To explain this construction, I will elucidate how tumas ohel works. If there is tumas meis under a building, tumah spreads throughout the building, but does not spread above the building. Therefore, someone walking on the roof of the building remains tahor, even though he walked directly above the meis.
Similarly, if one constructs an archway, and there is tumah under the roof of the archway, the tumah spreads underneath this entire archway, but not above it. This is because an archway is a building –tumah spreads underneath it, but the archway prevents tumah from rising above it.
However, if the meis was buried beneath the pillar of an archway, the tumah is not inside the ohel, but under the pillar – and the tumah rises vertically and contaminates the area directly above it.
The way to prevent this tumah from proceeding upward and rendering people above it tamei is to construct another archway directly above the pillar. This way, although the tumah will rise through the pillar of the lower archway, it will then remain within the ohel of the upper archway and not spread above it.
This is the concept of “archways on top of archways” — where both of the upper archway’s pillars rest on the arch of the lower archway, which effectively blocks tumas ohel from spreading from the ground below to any area above the double archway. If the meis is beneath the arch of the lower archway, the lower archway blocks tumah from rising above it, and if the tumas meis is beneath the pillar of the lower archway and its tumah rises above the lower archway, it will be blocked by the upper archway.
Thus, to avoid any possible tumas meis in the Beis HaMikdash, the entire Har HaBayis was constructed with underground double sets of archways, thereby guaranteeing that no tumas meis could spread upward from a meis below. The Waqf apparently cleared out the debris accumulated under one of these archways, and used it as the roof of their mosque!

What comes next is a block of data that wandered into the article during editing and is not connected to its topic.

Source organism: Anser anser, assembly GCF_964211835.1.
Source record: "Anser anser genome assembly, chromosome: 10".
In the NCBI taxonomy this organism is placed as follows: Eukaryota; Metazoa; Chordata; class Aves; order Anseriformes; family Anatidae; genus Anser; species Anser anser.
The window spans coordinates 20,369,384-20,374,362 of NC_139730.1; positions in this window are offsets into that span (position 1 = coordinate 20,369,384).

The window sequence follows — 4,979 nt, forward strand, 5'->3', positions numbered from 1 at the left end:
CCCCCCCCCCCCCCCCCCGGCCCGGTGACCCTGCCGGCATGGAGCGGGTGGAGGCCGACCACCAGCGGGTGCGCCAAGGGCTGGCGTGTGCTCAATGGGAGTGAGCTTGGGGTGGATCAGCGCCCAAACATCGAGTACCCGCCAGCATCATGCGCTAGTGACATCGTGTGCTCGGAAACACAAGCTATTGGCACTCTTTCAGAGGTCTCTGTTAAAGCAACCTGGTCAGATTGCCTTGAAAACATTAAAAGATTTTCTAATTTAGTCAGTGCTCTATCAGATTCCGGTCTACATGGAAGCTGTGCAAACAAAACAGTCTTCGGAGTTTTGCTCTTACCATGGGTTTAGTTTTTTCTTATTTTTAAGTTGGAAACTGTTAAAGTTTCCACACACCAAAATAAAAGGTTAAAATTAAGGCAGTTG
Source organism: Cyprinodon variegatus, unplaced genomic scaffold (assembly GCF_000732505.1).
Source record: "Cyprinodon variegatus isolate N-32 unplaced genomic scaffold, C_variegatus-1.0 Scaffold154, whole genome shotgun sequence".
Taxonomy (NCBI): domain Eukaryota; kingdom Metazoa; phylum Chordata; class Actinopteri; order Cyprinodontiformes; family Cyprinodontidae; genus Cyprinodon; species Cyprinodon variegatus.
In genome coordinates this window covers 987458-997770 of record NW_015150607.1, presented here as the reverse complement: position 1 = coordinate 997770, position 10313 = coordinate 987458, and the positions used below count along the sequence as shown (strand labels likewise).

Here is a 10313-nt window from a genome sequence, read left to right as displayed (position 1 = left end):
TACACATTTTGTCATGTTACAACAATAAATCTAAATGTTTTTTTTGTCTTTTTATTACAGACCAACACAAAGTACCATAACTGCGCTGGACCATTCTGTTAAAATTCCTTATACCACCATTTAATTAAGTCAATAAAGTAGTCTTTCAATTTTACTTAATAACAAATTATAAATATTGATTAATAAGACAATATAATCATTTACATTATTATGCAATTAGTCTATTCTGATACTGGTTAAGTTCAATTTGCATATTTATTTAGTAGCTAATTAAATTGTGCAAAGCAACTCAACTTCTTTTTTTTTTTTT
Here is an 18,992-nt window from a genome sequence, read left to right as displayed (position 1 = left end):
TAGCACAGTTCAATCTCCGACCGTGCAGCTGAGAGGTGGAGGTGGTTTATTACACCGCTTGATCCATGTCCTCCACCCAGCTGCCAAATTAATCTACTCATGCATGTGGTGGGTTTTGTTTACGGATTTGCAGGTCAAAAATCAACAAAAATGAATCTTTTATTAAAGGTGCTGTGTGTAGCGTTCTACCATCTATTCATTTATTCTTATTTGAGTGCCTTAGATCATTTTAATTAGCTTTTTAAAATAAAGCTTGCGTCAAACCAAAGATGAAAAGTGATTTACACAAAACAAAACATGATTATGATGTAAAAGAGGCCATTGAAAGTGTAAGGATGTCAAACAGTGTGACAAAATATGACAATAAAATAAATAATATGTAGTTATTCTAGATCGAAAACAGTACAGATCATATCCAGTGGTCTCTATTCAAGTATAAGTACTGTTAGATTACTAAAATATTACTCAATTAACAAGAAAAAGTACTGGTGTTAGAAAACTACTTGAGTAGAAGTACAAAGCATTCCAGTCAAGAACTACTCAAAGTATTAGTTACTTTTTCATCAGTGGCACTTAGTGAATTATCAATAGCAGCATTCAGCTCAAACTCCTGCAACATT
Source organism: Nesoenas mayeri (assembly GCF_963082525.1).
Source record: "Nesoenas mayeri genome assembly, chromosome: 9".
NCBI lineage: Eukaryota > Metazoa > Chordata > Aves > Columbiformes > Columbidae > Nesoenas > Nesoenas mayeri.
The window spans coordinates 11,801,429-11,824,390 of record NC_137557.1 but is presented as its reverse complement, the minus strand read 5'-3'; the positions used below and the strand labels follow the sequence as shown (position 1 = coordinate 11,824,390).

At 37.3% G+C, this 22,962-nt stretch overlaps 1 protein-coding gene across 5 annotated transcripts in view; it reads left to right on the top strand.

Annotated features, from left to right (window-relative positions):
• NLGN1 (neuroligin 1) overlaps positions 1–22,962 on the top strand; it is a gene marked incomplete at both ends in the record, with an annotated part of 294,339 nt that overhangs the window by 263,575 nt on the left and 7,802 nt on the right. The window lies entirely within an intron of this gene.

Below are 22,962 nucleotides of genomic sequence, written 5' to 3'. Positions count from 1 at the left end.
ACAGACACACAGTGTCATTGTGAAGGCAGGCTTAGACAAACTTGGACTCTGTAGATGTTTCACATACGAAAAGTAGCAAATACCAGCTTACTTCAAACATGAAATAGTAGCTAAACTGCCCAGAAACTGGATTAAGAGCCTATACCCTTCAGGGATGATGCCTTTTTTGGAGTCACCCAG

Incidentally, this method of making “archways on top of archways” is used to correct the problem of roads discovered to pass over graves or cemeteries. In this instance, very small “archways” are constructed, but this is sufficient, because to accommodate this halachic problem, each section of archway-ohel needs to be only a tefach high.
We all hope and pray that the day will soon come when the Beis HaMikdash returns as the Bayis Shlishi, and we will ascend to the Har HaBayis in purity, sanctity, and joy to serve Hashem by observing all of the mitzvos.
An earlier version of this article was published in From Buffalo Burgers to Monetary Mysteries. If you would like to purchase this book, or From Vanishing Importers to Vultures’ Wings, or any of my Hebrew publications, please contact me by e-mail.
[i] Kaftor VaFerech, Chapter 6; Kesef Mishneh, Hilchos Beis HaBechirah 6:14; Magen Avraham 561:2; Shu’t Binyan Tziyon #2.
[ii] Zevachim 93b
[iv] Avodah Zarah 52b
[v] Mishnah and Gemara Eruvin 104b; Rambam, Hilchos Bi’as HaMikdash Chapter 3
[vi] Rambam, Hilchos Yesodei HaTorah 6:7
[vii] Rambam ibid.; and Hilchos Beis HaBechirah 1:17
[viii] Shu’t Achiezer, Yoreh Deah #49; Aruch HaShulchan HeAsid 4:24-25; Minchas Chinuch #437
[ix] Tosefta, Megillah 2:10; Rambam, Hilchos Beis HaBechirah 1:15
[x] Cited by Machazik Bracha, addendum to Orach Chayim 151
[xi] End of Hilchos Aveil
[xii] Shabbos 10:5
[xiii] Rambam, Hilchos Avodah Zarah 7:1; Shulchan Aruch, Yoreh Deah 146:14
[xiv] Shulchan Aruch, Yoreh Deah 146:11
[xv] Mishnah, Parah 3:3; Rambam, Hilchos Beis HaBechirah 5:1